Korean-American Unificationist Julie Owens, 23, of New Jersey, said her family primarily celebrates Chuseok because her mother is Korean. Whereas she and her family stay at home to observe Chuseok, for Thanksgiving they celebrate with other families.
“Thanksgiving feels like a second Chuseok, except I don’t have to go to school,” Owens told Unificationnews.com “The two holidays pretty much seem the same to me because my mom prepares Korean food both times. However, when we set the offering table for Chuseok I feel a great sense of gratitude towards my parents and ancestors, because if wasn’t for them, I wouldn’t be here today.”
Satoe Sakuma, 19, of Chicago, shared her thoughts as well. “When we think of Thanksgiving, thoughts of mouth-watering turkey and mashed potatoes distinguish this day from all the others. People say that American Thanksgiving is similar to the Korean Chuseok, so naturally I got excited when my Korean aunt invited me to celebrate Chuseok with her. I had been craving some American food in this new sea of Asians (my Japanese-Korean family) that I started swimming in not too long ago.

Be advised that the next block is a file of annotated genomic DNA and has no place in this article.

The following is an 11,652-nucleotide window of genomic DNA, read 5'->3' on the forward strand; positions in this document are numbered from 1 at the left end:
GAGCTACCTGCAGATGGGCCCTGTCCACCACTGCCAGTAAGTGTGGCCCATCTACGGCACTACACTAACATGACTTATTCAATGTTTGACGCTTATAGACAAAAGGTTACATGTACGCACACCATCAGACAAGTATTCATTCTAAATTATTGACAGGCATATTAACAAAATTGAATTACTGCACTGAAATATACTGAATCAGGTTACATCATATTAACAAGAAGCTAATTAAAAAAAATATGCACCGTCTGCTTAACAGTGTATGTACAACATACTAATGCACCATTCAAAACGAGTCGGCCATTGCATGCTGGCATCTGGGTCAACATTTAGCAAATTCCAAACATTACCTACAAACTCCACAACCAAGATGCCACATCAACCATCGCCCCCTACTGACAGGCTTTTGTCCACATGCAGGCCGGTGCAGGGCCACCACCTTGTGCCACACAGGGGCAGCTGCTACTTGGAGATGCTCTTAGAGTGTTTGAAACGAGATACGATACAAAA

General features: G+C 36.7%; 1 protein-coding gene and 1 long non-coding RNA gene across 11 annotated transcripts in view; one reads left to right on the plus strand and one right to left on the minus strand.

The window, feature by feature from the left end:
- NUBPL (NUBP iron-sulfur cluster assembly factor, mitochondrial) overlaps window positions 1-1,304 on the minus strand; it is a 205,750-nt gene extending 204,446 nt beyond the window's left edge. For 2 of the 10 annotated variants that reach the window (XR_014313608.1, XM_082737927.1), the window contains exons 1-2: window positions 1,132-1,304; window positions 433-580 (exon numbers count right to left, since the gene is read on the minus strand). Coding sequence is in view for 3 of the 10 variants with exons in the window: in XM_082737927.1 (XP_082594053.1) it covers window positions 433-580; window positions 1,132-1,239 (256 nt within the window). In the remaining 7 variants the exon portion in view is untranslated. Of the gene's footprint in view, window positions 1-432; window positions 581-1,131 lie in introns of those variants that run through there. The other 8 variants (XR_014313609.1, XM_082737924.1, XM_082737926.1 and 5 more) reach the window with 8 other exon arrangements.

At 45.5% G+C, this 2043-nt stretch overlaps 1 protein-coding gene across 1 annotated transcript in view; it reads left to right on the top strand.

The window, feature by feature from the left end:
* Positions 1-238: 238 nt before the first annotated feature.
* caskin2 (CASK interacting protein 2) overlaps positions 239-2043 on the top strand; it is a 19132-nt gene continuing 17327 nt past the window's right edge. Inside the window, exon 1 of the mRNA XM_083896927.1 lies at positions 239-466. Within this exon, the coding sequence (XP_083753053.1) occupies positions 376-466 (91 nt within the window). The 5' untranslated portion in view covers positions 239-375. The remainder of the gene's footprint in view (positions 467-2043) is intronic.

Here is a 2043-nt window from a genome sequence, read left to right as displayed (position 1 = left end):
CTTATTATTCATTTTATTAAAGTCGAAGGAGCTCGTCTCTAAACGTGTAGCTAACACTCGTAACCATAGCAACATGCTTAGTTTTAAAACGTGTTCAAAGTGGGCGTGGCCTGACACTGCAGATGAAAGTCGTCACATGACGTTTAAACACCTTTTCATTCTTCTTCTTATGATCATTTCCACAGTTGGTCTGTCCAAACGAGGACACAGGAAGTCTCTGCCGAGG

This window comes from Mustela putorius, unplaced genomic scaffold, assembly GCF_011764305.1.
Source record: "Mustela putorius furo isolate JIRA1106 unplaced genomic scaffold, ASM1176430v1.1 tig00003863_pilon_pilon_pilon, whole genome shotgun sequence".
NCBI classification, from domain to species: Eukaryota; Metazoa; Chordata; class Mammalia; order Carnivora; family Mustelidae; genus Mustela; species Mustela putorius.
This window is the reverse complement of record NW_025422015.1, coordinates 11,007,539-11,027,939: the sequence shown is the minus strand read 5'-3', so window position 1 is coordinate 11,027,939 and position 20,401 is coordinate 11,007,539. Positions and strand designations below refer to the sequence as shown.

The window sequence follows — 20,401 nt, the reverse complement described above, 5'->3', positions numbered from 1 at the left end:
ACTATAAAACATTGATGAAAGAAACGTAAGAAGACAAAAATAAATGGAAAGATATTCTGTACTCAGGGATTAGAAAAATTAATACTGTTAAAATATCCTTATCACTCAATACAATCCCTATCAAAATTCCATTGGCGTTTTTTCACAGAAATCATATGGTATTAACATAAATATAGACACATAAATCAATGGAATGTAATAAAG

“I was so surprised when my aunt didn't know what a turkey was. I explained to her it was like a big chicken; then I pulled up the handy Google Images and showed her the infamous turkey. She simply laughed and told me that they eat traditional Korean food such as half-moon shaped rice cakes called Songpyeon. In the morning of Chuseok, we went to pay respects and show our appreciation to our ancestors by visiting their tombs. Can you imagine going to the cemetery on Thanksgiving? ‘This isn't anything like Thanksgiving!’ I thought to myself.
“While eating bulgogi later that day, I realized that the only thing that is the same between Thanksgiving and Chuseok lies in the heart of gratitude. Giving thanks to everything throughout the year and re-positioning your heart for the coming year is an underlying theme that connects the West and the East. In the end, Korea turned out not to be as foreign as I thought. Happy Thanks-Chuseok-Giving!”